Examining Trump’s Claims About Representative Ilhan Omar

What Mr. Trump Said

“She smeared U.S. service members involved in Black Hawk Down, in other words, she slandered the brave Americans who were trying to keep peace in Somalia.”

“Black Hawk Down” refers to a 17-hour firefight on Oct. 3, 1993, that broke out between American forces and Somali militiamen in Mogadishu during the country’s civil war. Ms. Omar and her family fled Somalia during that war.

In 2017, Ms. Omar wrote, “thousands of Somalis killed by American forces that day!”

Her figure is a matter of dispute, but whether her comment amounted to a “smear” or “slander” is a matter of opinion.

American forces deployed to Somalia in 1992 as part of a humanitarian effort. Their mission culminated the next year when forces aligned with the warlord Muhammad Farah Aideed shot down two Black Hawk helicopters in a battle in which 18 Americans were killed and 75 wounded. The events were depicted in the book “Black Hawk Down” by the journalist Mark Bowden and a film of the same name.

The army has cited estimates of between 500 and 1,700 Somali casualties. Mr. Bowden reported that most death toll estimates ranged from 300 to 500 Somalis. Robert Oakley, the ambassador to Somalia under President George Bush, said in a 1998 interview that he believed between 1,500 to 2,000 Somalis were killed and wounded.

What Mr. Trump Said

“She pleaded for compassion for ISIS recruits attempting to join the terrorist organization.”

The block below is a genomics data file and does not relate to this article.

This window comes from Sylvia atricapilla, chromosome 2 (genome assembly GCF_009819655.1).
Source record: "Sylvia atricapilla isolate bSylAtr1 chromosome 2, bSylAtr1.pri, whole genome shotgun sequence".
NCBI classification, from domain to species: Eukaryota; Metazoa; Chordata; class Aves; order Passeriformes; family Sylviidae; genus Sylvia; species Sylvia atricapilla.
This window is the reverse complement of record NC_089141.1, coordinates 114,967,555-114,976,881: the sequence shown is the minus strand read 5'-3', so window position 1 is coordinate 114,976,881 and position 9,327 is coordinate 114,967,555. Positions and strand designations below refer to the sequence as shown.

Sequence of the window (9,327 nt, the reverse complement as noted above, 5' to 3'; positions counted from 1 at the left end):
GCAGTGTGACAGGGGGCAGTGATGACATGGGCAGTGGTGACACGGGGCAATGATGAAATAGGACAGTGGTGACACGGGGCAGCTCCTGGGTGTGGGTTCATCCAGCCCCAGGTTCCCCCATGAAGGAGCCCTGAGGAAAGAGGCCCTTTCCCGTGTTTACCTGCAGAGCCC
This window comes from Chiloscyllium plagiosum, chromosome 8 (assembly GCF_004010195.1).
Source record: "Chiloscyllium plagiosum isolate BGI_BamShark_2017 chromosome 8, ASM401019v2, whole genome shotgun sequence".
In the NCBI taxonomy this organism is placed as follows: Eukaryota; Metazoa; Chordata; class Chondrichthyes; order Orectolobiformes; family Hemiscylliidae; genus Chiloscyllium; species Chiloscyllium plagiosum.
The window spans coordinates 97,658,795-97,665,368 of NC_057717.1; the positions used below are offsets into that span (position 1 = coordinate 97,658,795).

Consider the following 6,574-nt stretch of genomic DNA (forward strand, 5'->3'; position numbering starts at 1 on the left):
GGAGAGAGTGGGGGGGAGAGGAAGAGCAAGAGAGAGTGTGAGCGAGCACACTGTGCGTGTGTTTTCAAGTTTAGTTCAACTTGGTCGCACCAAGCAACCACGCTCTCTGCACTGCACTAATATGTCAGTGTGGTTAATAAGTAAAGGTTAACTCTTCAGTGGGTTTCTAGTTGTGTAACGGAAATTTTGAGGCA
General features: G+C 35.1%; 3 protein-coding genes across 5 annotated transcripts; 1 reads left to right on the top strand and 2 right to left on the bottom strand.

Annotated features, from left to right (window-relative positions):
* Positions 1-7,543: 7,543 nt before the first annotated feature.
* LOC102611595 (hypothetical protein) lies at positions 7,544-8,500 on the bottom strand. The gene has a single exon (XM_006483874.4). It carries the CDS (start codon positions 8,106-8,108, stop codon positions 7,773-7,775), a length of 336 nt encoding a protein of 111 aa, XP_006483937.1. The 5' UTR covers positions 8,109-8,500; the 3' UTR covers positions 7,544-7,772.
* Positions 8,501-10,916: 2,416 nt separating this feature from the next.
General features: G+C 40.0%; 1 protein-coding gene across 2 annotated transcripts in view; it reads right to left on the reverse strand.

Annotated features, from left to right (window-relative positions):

Ms. Omar wrote a letter to a federal judge asking for leniency in sentencing on behalf of nine Somali-American men, who were found guilty or pleaded guilty in 2016 to charges that they tried to travel to Syria to join the Islamic State.

“I bring to your attention the ramifications of sentencing young men who made a consequential mistake to decades in federal prison. Incarcerating 20-year-old men for 30 or 40 years, is essentially a life sentence,” Ms. Omar wrote in November 2016. “Such punitive measures not only lack efficacy they inevitability create an environment in which extremism can flourish, aligning with the presupposition of a terrorist recruitment: ‘Americans do not accept you and continue to trivialize your value. Instead of being a nobody, be a martyr.’

“The best deterrent to fanaticism is a system of compassion,” the letter continued.

What Mr. Trump Said

“Omar laughed that Americans speak of Al Qaeda in a menacing tone and remarked that you don’t say America with this intensity, you say Al Qaeda. It makes you proud. Al Qaeda makes you proud. You don’t speak that way about America.”

Mr. Trump distorted Ms. Omar’s remarks. In that 2013 local news interview, Ms. Omar was discussing the rhetoric around terrorism. When the host noted that “we keep the Arabic names” of terrorist groups, she responded with an anecdote about a college professor who would say the names with “intensity, so it must mean or bold a bigger meaning.”

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